On the surface, Alonso and Red Bull makes little sense

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Despite Sebastian Vettel’s three consecutive World Championships, there are still plenty of people who believe Fernando Alonso is the best overall driver in Formula One. And this weekend, a rumor has emerged that he could be linked to Red Bull, widely considered the best car.

The saying goes that if Alonso was paired with the best car, he’d have added to his tally of two titles by now.

But only once in the last seven years (including 2013), has that been the case. His move from Renault to McLaren for 2007 kept him in the front-running chassis, but ever since, he’s struggled to ring the neck out of the third or fourth-best cars on the grid.

To see Alonso in an Adrian Newey-designed chassis would be a dream for those who feel both are the best at their respective disciplines. And to see Alonso take on Vettel, directly, in equal machinery seems tantalizing when you first hear it.

It also makes little to no sense from a practical and realistic standpoint.

Why, you ask? The last – and really only – time Alonso had a teammate who pushed him an entire season was Lewis Hamilton in that solitary, fracturing 2007 season at McLaren. And that internal battle between the two of them, and alleged favoritism towards Hamilton by the team, cost them the championships.

Vettel has already proven himself a ruthless assassin behind the wheel; a killer driver with his helmet on to counter his childish enthusiasm in interviews and on podiums.

He has Red Bull fully behind him, and in some respects, he almost calls the shots entirely. When Red Bull has made car upgrades, Vettel has consistently gotten them first. When Vettel violated team orders at Malaysia earlier this year, he wasn’t penalized despite superseding management. For that matter, he pretty much drove the stake through Mark Webber’s heart and career.

Red Bull has given everything  it has to Vettel, and like Ferrari, has established itself as a team with distinct number one and two drivers. The model has worked flawlessly because with the best car, Vettel has delivered the goods and Webber brought home enough points on a consistent basis to help secure three straight Constructor’s Championships.

Ferrari is now re-assessing its game to try to help Alonso. The addition of James Allison as chassis technical director reunites them after he and Alonso won the two titles with Renault in 2005 and 2006.

When Ferrari is stronger, Formula One is stronger. Alonso’s done everything in his power to win two of the last three titles despite a strategy muck-up in Abu Dhabi in 2010, and a down-on-performance chassis in 2012. Alonso going to Red Bull would practically write off Ferrari without a proper, top-line replacement.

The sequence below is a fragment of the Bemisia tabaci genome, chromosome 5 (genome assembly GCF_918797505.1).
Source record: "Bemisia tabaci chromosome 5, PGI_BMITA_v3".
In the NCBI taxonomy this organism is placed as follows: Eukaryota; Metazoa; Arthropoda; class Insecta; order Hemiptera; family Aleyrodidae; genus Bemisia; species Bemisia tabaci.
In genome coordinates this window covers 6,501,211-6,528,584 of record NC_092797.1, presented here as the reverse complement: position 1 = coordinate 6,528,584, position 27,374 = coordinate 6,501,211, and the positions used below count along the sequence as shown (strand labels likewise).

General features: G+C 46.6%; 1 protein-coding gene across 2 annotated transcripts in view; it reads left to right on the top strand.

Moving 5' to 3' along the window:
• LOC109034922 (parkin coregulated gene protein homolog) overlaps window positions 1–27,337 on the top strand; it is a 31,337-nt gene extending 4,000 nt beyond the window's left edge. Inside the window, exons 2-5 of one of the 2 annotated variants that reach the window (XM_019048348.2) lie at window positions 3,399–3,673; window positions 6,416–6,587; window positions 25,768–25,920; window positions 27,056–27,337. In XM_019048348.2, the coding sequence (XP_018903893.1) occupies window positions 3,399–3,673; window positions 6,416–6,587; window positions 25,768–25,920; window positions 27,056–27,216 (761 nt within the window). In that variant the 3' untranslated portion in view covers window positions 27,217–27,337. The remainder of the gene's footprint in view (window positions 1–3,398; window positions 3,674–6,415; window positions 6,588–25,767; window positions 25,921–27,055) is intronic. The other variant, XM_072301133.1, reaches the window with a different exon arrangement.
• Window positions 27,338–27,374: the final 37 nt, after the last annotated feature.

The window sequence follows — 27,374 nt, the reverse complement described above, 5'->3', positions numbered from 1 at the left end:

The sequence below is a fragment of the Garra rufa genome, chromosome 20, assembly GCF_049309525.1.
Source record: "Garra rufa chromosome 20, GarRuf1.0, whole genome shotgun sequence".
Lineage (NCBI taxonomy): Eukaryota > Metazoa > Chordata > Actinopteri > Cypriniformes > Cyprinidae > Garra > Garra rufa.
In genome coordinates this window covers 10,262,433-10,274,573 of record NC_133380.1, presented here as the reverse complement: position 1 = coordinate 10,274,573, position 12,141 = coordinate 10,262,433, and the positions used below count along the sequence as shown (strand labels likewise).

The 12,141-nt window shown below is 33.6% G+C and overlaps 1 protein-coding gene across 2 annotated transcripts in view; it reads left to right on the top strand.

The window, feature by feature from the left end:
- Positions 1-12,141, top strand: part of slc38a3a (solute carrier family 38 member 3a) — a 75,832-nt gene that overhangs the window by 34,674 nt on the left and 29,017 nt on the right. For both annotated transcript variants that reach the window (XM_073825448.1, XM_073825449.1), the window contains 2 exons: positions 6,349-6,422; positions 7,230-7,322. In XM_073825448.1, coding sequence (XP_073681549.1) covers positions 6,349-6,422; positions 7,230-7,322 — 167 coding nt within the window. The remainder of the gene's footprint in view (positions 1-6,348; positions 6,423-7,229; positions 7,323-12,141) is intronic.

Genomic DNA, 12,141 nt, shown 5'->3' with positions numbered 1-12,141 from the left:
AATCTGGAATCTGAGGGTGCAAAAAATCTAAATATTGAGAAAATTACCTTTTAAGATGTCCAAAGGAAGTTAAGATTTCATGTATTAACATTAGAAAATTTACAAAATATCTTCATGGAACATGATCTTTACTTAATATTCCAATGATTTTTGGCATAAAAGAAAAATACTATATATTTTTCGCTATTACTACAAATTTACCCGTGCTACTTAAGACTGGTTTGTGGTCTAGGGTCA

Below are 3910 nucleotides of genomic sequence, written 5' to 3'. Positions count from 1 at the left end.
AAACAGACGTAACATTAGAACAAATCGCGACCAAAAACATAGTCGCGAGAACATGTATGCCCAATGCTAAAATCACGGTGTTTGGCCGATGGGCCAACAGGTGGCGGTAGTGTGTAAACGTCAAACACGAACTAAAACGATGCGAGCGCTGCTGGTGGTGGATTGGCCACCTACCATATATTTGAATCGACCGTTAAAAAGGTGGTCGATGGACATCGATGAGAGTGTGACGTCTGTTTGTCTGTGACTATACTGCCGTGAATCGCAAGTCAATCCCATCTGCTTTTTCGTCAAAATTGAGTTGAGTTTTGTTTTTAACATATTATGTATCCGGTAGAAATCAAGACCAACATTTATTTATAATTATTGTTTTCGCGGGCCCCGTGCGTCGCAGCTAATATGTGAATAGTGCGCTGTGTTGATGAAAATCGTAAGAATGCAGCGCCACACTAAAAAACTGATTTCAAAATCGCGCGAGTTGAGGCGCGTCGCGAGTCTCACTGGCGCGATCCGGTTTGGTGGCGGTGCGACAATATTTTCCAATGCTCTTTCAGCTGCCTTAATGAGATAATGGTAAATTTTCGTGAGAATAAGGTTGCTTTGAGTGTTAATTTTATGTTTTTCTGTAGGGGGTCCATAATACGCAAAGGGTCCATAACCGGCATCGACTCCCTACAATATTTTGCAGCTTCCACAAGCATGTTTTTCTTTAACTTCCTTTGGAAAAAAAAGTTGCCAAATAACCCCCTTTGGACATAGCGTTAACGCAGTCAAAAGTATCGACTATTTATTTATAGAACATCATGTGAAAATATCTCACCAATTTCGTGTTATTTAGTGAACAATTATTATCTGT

It would be criminal for Alonso, who is under contract with Ferrari through 2016 and has said before he’d finish his career with Scuderia, not to have earned a title for Ferrari given his efforts since 2010.

And while the thought of him taking on Vettel in equal cars sounds great on the surface, it could deteriorate into toxicity faster than an under-inflated tire crashing over the curbs.  Good for drama? Perhaps. But good for the whole of F1 and more teams having a shot to win? Definitely not.

MRTI: Telitz gets creative to help racing career

Photo: Indianapolis Motor Speedway, LLC Photography
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To say that Belardi Auto Racing’s Aaron Telitz has endured a difficult start to the 2018 Indy Lights Presented by Cooper Tires season would be an understatement. The Wisconsin native only completed four corners through the first three races – Races 1 and 2 at St. Petersburg, and Race 1 at Barber Motorsports Park – with St. Pete being especially problematic.

He took the pole for Race 1, but a crash during qualifying for Race 2 prevented him from actually starting. What’s more, the damage was so severe that the Belardi team needed a brand new chassis, with Telitz’s Dallara IL-15 damaged beyond repair.

They also had to borrow a car from Carlin for Race 2, but Telitz’s race ended after he got tangled up with Victor Franzoni in Turn 2 on Lap 1.

With the damage bill well into the six figures as a result, Telitz has taken to some unique, or rather, creative ways to raise money in the aftermath to help cover the costs. “Creative,” in this case, meaning Telitz is using his art skills.

An artist in his spare time, Telitz has begun selling his own original paintings to help raise money.

 “I’ve been to a lot of art shows and I see stuff and I go, ‘Holy cow, someone’s going to pay a thousand dollars for that thing?’” Telitz quipped in a story posted on the Milwaukee Journal.

In discussing his artistic abilities, Telitz added, “I’m working at getting better. I’d like to be able to paint some animals, those types of things. I got a request from Alexander Rossi to see if I could paint his dog. Unfortunately I can’t do that yet.”

Further, in a partnership with The Styled Garage, Telitz is selling his own merchandise, and accepting donations, to help his cause.

Telitz finished fourth in Race 2 at Barber on Sunday, and sits seventh in the Indy Lights championship, 59 points behind leader Pato O’Ward.

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